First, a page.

The European Commission has granted France until 2017 to bring its budget deficit below the EU limit of 3 percent of GDP. The decision will be a relief for Paris but as Ivor Bennett reports some still see France not Greece as the euro zone economy's biggest worry.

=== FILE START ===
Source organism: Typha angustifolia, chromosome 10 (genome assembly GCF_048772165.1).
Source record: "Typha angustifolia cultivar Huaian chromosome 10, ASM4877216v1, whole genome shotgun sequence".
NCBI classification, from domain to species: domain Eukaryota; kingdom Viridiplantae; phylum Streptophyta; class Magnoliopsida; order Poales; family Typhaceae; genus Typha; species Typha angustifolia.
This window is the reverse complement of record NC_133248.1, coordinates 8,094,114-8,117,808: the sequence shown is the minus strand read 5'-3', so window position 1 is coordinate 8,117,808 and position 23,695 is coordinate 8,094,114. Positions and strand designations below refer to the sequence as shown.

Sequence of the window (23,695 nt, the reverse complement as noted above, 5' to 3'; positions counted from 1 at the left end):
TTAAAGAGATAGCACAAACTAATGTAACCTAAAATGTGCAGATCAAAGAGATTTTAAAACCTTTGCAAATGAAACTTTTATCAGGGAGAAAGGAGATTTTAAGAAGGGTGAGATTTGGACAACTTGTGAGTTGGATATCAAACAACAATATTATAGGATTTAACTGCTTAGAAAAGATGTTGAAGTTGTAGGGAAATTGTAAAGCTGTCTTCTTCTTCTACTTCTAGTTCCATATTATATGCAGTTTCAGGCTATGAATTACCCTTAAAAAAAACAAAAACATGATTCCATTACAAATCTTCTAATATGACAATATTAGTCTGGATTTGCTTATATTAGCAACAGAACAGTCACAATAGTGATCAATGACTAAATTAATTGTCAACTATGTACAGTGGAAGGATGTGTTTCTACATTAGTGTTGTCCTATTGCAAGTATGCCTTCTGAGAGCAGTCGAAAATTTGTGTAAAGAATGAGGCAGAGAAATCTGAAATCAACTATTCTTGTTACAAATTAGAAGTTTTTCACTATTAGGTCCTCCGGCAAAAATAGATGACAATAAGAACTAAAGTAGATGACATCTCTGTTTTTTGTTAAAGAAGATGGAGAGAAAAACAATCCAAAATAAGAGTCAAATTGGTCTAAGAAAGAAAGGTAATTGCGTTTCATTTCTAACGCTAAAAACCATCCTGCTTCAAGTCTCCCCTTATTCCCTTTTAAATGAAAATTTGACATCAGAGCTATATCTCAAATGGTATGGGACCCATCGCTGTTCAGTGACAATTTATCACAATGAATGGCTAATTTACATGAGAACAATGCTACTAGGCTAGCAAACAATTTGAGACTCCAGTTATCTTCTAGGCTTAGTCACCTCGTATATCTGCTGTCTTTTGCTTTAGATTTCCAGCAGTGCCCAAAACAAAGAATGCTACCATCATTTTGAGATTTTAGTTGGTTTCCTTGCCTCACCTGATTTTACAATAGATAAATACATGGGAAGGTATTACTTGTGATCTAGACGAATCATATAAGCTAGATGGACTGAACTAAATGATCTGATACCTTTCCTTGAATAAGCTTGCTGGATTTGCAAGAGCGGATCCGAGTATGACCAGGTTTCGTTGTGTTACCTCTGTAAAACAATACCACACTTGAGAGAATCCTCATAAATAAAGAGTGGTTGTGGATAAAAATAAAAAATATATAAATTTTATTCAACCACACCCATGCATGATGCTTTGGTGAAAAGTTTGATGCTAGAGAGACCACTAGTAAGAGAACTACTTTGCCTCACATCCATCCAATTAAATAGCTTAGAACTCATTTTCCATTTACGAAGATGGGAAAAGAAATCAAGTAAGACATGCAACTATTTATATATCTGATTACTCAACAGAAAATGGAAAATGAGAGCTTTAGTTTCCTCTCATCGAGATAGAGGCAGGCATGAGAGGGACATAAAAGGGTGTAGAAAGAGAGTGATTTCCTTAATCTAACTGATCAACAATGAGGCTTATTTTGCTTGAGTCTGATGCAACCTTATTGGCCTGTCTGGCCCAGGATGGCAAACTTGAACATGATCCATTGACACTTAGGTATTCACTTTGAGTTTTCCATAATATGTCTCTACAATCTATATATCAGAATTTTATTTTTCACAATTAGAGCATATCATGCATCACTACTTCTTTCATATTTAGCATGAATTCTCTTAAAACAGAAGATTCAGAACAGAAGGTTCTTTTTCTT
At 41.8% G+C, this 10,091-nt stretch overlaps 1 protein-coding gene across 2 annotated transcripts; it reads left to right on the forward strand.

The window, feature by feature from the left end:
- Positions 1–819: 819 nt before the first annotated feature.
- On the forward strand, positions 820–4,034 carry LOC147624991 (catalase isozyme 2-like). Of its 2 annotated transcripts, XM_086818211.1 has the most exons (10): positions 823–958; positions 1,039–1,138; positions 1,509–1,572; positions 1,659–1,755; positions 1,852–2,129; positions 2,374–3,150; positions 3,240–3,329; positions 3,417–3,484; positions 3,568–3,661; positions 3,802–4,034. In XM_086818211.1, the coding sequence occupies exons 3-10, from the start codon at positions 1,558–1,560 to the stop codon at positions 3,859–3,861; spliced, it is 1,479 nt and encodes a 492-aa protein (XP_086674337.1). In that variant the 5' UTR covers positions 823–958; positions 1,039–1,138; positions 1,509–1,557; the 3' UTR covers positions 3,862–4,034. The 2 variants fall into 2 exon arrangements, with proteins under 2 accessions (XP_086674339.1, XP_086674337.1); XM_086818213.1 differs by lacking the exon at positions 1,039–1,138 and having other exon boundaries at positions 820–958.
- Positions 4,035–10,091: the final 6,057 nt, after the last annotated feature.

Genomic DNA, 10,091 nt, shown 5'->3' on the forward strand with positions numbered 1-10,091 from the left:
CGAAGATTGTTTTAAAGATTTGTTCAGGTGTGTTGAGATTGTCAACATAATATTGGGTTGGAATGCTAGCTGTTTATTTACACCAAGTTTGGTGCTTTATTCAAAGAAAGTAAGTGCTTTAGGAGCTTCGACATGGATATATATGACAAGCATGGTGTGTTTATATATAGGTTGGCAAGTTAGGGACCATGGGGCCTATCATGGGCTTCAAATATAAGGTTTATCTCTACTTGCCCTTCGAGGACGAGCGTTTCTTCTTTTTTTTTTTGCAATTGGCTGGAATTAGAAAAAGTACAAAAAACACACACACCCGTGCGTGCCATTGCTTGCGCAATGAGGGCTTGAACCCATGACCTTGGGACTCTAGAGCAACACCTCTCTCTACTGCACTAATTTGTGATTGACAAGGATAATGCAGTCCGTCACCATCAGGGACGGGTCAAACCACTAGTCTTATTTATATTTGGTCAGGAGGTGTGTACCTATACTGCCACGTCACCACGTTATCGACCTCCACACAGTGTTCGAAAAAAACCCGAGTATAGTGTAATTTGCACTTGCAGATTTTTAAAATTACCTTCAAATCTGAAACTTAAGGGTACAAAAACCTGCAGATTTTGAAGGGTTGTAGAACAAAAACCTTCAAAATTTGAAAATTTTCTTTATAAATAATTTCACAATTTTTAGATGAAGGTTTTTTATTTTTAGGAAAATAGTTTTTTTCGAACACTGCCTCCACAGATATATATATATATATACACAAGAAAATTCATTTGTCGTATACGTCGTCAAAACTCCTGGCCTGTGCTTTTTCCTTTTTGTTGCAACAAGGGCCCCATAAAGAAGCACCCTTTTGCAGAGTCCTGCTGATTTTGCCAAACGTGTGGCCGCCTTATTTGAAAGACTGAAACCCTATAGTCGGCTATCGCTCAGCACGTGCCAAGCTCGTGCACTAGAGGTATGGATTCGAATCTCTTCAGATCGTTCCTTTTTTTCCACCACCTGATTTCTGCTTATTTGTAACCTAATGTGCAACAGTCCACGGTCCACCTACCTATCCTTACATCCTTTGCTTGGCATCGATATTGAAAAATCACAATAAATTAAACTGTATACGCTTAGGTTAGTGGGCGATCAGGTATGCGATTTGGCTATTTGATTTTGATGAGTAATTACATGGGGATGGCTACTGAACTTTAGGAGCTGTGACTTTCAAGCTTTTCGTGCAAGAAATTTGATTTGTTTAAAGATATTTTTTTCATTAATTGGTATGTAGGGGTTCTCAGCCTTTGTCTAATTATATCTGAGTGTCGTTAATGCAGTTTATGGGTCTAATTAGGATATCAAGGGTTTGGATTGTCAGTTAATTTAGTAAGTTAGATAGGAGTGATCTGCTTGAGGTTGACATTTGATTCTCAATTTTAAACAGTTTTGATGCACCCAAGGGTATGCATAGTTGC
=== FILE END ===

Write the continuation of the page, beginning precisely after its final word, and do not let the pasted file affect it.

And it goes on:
The latest edition of Charlie Hebdo has hit the shelves. It features pictures of the Pope and France's far-right leader Marine le Pen on the front cover under the headline "Here we go again!" It's seven weeks since the satirical magazine's journalists were targetted by Islamic gunmen and a lot has changed since then. The President's poll rating for one has been boosted and so too has consumer confidence. In February it hit its highest level in nearly three years. It's another sign the euro zone's second largest economy is lifting itself slowly out of stagnation. But IronFX's Marshall Gittler says there's still a lot more work to be done. (SOUNDBITE) (English) IRONFX, MARSHALL GITTLER, SAYING: "Unemployment is over 10 percent, industrial production is falling, the manufacturing PMIs have been negative for quite some time or below 50 for quite some time. The economy does seem to be having serious problems and, unlike Greece, showing no effort at reforming." Greece has been a welcome distraction for France in recent weeks - the new edition of Charlie Hebdo even carries an interview with the country's new Finance Minister. But it's currently back at the top of the European Commission's agenda. It's just agreed to give France until 2017 to get its budget deficit below the EU limit of 3 percent of GDP. Paris has repeatedly missed similar deadlines in recent years ETX Capital's Joe Rundle isn't surprised. (SOUNDBITE) (English) ETX CAPITAL, HEAD TRADER, JOE RUNDLE, SAYING; "It has got a very high social welfare bill and it is not really firing on all cylinders and we probably need to address how France is dealt with and Spain and Italy." French households were a little more optimistic about their future standard of living in February. But the figures remain well below the long-term average. Consumer spending has also contracted - and that was once the driving force behind France's 2 trillion euro economy.